Saturday, June 13, 2020

Learning from Levittown

Attend any number of presentations on the subject of “sprawl” or read any number of articles denouncing it, and very often you’ll find the example of Levittown USA being used as a case study in what not to do. The 1950s era mass-produced housing development has been pilloried by designers, new urbanists, smart growthers and creative classists from the US to Europe to Australia. Admittedly, its design when first completed was far from inspiring. But the critics omit to mention some very important and enduring features of Levittown, some of which we could use more of today.

Figure 1 Levittown USA in the 1950s

What is Levittown? It’s the name given to a number of post World War II housing developments in New York and Pennsylvania. Developers the Levitt family sought to provide low cost detached housing, especially for servicemen returning from WWII and their families. Houses were manufactured using a Henry Ford assembly line approach, with construction teams devoted to particular components, allowing for an entire house to be built in as little as a single day. Houses with land came with appliances installed, lawns and of course a white picket fence. They sold like hotcakes.

Largely uniform designs on low cost land with efficient building techniques were the keys to making these homes affordable. Keep in mind, many residents were escaping cramped, unhealthy and relatively expensive rented accommodation in New York urban tenements. For them, the hope offered by a new home they could afford to own, with space around them, was a no contest compared with the lifestyles they and their parents’ generations had known.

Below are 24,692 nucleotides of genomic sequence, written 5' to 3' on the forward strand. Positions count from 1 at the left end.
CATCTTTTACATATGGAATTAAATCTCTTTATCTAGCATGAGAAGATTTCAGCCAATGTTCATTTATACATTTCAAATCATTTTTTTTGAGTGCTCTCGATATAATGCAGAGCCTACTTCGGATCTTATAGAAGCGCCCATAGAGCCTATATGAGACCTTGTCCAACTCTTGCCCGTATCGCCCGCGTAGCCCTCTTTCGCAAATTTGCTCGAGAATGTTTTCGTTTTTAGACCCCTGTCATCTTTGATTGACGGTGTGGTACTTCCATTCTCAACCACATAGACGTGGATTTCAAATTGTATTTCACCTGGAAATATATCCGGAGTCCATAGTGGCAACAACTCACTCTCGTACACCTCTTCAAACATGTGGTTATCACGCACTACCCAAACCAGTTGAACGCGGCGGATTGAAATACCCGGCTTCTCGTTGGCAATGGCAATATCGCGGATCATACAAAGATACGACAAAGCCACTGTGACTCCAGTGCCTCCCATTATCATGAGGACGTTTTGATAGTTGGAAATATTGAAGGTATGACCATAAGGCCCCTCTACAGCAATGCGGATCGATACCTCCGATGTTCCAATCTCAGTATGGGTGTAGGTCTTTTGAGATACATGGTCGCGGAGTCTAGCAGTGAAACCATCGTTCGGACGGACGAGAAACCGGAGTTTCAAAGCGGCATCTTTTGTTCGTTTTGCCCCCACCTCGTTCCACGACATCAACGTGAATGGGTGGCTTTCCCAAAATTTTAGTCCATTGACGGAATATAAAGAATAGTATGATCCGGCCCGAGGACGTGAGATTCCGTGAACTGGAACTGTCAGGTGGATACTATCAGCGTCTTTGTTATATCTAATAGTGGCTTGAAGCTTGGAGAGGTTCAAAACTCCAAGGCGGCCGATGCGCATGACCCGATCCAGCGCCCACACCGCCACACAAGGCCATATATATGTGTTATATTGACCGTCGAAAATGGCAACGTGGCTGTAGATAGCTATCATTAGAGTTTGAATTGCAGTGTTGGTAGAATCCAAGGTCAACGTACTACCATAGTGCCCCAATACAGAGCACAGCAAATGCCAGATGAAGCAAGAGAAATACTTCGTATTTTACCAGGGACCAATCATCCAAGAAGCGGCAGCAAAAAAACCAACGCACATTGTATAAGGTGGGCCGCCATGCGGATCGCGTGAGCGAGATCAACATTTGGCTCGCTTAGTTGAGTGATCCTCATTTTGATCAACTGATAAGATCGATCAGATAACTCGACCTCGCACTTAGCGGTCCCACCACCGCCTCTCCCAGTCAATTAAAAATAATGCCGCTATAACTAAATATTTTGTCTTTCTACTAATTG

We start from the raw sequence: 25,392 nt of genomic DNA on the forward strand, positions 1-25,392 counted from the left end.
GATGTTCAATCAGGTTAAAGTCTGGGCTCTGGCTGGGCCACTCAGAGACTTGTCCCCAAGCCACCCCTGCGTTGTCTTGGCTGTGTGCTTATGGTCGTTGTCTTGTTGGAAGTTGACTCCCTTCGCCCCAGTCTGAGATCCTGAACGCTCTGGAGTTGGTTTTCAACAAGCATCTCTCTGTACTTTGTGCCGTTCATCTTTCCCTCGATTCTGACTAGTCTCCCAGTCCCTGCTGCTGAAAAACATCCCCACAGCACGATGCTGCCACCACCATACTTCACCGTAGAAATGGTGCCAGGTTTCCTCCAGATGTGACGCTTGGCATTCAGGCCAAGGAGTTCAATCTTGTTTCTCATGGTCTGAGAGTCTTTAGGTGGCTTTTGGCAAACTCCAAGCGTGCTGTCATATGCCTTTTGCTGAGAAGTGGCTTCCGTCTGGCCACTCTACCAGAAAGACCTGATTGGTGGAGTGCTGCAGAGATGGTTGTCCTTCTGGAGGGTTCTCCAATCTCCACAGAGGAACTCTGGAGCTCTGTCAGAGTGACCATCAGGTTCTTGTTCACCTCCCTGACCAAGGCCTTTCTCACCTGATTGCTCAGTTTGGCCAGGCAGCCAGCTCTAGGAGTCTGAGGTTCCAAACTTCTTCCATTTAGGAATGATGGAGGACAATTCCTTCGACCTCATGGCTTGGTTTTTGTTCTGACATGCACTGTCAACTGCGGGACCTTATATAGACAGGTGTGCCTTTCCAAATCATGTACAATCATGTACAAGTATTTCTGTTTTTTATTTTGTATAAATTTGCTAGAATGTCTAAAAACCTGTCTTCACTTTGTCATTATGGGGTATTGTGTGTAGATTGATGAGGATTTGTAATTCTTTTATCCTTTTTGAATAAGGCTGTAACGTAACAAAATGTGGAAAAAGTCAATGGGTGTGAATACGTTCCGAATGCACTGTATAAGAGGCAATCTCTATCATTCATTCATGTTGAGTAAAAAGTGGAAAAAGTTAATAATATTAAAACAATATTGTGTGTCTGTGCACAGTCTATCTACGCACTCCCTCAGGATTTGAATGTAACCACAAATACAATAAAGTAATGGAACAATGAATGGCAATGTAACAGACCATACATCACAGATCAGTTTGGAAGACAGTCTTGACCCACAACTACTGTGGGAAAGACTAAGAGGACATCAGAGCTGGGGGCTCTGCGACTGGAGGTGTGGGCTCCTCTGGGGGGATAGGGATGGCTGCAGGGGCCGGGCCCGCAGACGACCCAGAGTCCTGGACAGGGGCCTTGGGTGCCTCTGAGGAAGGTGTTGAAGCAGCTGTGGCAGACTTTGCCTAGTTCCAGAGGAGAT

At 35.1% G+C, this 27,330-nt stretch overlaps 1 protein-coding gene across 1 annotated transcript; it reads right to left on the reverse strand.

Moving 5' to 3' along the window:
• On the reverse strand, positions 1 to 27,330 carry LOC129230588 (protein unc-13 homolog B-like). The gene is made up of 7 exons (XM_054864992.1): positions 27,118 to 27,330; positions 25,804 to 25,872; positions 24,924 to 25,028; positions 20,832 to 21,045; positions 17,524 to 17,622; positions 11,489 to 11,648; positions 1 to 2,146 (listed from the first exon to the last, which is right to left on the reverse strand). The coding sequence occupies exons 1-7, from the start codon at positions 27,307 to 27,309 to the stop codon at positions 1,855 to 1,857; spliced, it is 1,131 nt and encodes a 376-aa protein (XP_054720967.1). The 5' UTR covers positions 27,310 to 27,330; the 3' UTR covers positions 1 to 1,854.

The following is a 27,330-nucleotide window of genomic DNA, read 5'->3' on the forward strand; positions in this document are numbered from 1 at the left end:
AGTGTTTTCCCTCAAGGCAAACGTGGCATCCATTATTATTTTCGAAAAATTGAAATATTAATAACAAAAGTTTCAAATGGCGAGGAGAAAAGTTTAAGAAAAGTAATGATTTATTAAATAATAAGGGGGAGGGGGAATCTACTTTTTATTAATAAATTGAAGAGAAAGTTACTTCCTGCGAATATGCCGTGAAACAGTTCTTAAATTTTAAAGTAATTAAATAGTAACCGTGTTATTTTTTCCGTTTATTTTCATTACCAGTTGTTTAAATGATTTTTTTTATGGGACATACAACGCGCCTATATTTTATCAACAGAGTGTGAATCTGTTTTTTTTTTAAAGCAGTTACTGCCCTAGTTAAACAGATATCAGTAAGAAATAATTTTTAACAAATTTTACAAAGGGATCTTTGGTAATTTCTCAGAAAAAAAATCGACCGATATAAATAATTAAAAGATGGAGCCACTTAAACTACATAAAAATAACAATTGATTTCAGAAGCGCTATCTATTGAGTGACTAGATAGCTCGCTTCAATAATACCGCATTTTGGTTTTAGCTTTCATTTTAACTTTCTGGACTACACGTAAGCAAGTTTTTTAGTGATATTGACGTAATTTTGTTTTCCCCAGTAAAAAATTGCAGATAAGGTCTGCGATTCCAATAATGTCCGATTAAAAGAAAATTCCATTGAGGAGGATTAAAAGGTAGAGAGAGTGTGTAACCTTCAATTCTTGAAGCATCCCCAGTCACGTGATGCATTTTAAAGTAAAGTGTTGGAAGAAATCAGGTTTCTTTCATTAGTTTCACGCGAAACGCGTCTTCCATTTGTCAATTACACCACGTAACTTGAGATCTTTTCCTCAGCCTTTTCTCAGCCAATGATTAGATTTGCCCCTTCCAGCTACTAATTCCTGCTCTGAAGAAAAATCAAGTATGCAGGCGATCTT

Figure 2 Urban living was a dystopian nightmare for residents of New York in the 1920s and 1930s. Cramped housing, disease, crime - all were rampant.

Figure 3 The opportunity to own their own home, with internal room and external space, free from the conditions they and their parents had experienced, made Levittown an obvious and logical choice.

But for urban design critics at the time, Levittown represented everything they detested. The writer and urban critic Lewis Mumford had this to say in his 1961 booked “The City in History”:

“…a multitude of uniform and unidentifiable houses, lined up inflexibly, at uniform distances, on uniform roads, in a treeless communal waste, inhabited by people of the same class, the same income, the same age group, witnessing the same television performances, eating the same tasteless prefabricated foods, from the same freezers, conforming in every respect to a common mould.”